Plant your ‘Little Jewel’ in a well-draining soil mix. Combine cactus or succulent potting soil with mineral grit such as thick sand and fine gravel in a 3:1:1 ratio.
The soil does not require fertilizer. However, you can feed your plant with a slow-release liquid fertilizer in winter, when it is actively growing.
How to Propagate Pachyveria Glauca ‘Little Jewel’
You can add more ‘Little Jewels’ to your succulents collection by using Leaf Cuttings and Stem Cuttings to propagate.
Method 1 – Leaf Cuttings
Step 1: Choose young and healthy leaves and cut them from the stem using a sterile sharp knife or pruning shears.
Step 2: Place the leaves in a warm area for a few days to allow the cut wounds to seal.
Step 3: When the wounds have been calloused, place the leaves on top of a slightly damp succulent mix.
Step 4: Mist your leaves every 2-3 days until little pups appear.
Step 5: Plant the little shoots in terracotta or ceramic pot filled with succulent or cactus mix combined with grit.
Method 2 – Stem Cuttings
Step 1: Use a sterile sharp knife or shears to cut healthy stems from the mother plant.
Step 2: Leave the stem cuttings in a warm area for a few days and wait for them to be calloused.
Step 3: Plant the calloused stem cuttings in terracotta or ceramic pots filled with cactus or succulent potting mix combined with plenty of gritty materials.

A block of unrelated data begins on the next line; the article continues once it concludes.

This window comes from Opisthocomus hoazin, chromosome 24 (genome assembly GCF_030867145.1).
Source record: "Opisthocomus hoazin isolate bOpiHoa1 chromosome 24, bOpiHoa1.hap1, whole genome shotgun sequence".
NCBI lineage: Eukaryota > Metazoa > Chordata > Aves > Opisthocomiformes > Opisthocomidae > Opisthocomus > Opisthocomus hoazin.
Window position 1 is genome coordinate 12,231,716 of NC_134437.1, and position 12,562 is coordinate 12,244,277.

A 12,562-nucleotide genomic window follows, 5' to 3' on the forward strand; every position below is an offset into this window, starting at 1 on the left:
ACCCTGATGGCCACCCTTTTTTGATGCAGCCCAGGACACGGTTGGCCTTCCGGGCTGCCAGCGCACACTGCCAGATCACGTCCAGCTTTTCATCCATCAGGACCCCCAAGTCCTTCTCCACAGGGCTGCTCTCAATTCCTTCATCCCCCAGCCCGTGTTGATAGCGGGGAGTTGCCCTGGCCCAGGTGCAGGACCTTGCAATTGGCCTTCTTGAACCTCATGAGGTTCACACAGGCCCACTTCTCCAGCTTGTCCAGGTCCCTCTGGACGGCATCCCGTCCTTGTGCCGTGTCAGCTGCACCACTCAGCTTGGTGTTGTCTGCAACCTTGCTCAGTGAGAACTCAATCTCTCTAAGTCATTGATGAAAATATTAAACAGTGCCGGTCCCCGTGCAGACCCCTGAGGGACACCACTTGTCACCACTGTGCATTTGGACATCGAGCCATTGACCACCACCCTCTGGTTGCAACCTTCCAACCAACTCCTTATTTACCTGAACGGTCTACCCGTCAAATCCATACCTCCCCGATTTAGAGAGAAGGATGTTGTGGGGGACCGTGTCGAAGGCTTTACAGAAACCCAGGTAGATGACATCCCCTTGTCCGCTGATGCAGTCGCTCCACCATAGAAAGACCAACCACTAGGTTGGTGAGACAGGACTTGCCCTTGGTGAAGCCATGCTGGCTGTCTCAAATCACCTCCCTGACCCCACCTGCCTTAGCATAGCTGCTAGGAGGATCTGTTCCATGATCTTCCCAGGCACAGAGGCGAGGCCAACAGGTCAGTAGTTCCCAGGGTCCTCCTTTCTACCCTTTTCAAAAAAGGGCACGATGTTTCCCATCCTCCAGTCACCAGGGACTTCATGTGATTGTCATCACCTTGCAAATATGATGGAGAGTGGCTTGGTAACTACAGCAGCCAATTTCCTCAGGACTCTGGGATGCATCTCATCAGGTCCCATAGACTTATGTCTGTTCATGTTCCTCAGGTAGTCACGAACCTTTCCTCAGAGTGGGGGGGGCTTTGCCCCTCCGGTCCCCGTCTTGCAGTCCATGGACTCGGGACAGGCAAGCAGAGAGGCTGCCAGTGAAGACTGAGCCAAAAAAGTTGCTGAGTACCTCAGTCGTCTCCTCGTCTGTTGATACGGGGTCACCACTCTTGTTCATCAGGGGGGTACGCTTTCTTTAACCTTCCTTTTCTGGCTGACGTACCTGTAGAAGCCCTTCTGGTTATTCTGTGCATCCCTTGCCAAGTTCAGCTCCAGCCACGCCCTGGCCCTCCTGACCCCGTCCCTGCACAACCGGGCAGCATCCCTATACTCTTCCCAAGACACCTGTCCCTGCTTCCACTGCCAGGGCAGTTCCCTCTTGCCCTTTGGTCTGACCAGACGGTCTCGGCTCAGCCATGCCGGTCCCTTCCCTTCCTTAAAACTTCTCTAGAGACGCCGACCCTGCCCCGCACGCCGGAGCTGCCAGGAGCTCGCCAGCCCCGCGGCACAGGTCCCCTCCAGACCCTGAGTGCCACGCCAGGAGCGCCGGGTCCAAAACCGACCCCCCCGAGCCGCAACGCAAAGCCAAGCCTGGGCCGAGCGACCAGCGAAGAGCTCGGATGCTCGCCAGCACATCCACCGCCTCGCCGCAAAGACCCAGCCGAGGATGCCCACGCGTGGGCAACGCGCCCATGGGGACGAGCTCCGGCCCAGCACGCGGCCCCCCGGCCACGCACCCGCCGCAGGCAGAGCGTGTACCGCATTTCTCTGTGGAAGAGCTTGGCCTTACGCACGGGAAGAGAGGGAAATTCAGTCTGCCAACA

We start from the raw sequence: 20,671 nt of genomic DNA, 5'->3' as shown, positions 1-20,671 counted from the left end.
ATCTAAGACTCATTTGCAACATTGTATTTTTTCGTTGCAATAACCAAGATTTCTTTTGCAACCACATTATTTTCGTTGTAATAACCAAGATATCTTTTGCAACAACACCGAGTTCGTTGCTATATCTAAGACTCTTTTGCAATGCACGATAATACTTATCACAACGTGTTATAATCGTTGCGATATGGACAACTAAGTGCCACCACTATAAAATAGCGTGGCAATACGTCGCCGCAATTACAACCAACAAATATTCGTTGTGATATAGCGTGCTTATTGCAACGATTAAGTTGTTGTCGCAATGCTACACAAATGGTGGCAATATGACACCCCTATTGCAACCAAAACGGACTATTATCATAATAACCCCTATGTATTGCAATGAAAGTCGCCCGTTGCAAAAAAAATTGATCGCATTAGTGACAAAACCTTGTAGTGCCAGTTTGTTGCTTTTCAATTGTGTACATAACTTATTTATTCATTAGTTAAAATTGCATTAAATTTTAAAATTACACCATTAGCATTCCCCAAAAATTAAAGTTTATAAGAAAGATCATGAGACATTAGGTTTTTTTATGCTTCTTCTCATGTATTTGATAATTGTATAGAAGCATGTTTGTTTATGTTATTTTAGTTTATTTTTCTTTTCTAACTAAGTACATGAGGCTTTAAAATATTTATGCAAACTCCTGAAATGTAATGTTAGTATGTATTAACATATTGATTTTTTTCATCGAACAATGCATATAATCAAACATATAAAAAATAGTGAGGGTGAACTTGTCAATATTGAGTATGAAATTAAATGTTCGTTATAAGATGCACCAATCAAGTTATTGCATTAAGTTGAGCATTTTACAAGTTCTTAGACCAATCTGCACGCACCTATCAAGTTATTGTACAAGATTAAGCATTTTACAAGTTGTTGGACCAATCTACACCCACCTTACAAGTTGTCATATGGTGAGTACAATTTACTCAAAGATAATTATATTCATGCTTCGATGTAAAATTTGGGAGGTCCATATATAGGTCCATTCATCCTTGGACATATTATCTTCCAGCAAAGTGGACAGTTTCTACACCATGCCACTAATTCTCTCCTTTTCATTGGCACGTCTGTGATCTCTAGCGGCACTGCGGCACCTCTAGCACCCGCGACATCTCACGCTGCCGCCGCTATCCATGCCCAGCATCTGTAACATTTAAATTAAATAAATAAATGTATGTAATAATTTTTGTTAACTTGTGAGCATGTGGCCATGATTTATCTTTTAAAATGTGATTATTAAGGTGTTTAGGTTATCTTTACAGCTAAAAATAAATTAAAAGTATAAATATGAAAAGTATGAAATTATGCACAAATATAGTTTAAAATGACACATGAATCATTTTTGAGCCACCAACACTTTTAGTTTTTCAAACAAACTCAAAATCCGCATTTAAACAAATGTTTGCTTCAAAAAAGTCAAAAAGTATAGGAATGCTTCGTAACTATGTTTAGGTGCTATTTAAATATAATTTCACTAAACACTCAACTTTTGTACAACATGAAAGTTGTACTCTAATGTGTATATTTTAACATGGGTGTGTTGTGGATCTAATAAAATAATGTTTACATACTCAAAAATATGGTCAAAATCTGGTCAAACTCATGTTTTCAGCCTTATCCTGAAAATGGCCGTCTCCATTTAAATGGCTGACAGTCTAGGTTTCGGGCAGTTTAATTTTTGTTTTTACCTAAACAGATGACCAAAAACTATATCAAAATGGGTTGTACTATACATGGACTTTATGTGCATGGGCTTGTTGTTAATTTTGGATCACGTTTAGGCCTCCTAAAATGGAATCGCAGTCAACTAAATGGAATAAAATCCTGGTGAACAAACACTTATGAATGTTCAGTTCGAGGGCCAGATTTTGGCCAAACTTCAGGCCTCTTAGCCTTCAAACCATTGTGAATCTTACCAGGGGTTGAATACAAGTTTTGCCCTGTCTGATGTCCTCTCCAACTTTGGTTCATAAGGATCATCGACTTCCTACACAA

Step 4: Place the pots in a partially shaded area where they can get plenty of natural light. Mist the soil 4 to 5 times a day.
Frequently Asked Questions
Is Pachyveria Glauca ‘Little Jewel’ Toxic to Cats and Dogs?
Pachyveria Glauca is not included in the list of toxic plants on the website of the American Society for the Prevention of Cruelty to Animals (ASPCA).
Why is my Pachyveria Glauca Dying?
If your ‘Little Jewel’ is looking sick and distressed lately, it could be due to the following causes:
Overwatering is the most common mishap committed by succulent lovers. The good news is you can still save your over-soaked ‘Little Jewel’ specially if you detect the disease in its early stages.
Remove the plant from the pot. Gently brush soil off the roots and cut the damaged ones with a sterile sharp knife or garden shears.
Lay the plant in a dry container and place it somewhere bright but away from direct sunlight. Replant your ‘Little Jewel’ in terracotta or ceramic pot filled with cactus or succulent mix and mineral grit. Wait for a week before you water the plant.
Pachyveria Glauca is susceptible to mealybug infestation. These pesky pests drain the sap from succulents and if they are not removed early, your plant will die.
Use a paintbrush or cotton swab to dab the mealybugs with rubbing alcohol. 70% alcohol can kill these pests. You can also spray the plant with diluted neem oil to remove the mealybugs.
Pachyveria Glauca attracts slugs and snails too. Prevent them from feasting on your succulent gardens by scattering crushed eggshells, coffee grounds, or diatomaceous soil around the base of the plant or pot.
Does Pachyveria Glauca Produce Flowers?
Yes. During winter, Pachyveria Glauca ‘Little Jewel’ produces arched racemes of flowers with melon-colored interior and pink-tinted exterior.
Last Updated on June 9, 2022 by Sofia Lara